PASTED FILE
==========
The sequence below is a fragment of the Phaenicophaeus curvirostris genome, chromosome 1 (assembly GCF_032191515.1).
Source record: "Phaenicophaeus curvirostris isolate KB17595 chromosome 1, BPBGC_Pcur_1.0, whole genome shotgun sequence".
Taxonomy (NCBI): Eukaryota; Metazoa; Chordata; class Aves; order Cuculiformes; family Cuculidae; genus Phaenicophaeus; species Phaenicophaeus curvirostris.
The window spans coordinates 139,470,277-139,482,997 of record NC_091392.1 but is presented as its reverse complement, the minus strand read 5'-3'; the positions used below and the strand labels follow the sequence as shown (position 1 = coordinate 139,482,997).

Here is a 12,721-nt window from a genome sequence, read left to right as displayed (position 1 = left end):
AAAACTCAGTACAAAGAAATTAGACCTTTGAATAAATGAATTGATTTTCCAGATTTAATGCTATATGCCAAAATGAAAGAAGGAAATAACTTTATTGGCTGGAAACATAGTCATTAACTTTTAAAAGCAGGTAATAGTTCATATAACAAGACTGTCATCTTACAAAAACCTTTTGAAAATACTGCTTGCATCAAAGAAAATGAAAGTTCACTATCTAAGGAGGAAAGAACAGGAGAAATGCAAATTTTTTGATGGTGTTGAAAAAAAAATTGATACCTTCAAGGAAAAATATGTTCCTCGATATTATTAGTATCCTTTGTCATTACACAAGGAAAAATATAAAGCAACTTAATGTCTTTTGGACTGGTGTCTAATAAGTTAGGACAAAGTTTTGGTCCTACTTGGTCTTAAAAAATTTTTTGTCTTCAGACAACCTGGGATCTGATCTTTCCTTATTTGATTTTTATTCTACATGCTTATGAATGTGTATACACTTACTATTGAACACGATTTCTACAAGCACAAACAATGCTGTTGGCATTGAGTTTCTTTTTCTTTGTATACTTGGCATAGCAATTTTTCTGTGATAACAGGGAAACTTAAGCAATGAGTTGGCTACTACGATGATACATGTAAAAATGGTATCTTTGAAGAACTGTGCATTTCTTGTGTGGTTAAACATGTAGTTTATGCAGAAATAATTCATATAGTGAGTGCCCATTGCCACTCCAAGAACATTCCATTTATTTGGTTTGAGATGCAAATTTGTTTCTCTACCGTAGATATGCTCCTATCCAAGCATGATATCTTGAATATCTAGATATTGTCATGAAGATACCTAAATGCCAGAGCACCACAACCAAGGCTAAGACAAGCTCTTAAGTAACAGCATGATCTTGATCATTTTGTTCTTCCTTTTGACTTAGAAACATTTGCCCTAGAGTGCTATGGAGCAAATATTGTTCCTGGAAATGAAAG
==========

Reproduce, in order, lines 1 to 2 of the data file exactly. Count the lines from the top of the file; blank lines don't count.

The sequence below is a fragment of the Phaenicophaeus curvirostris genome, chromosome 1 (assembly GCF_032191515.1).
Source record: "Phaenicophaeus curvirostris isolate KB17595 chromosome 1, BPBGC_Pcur_1.0, whole genome shotgun sequence".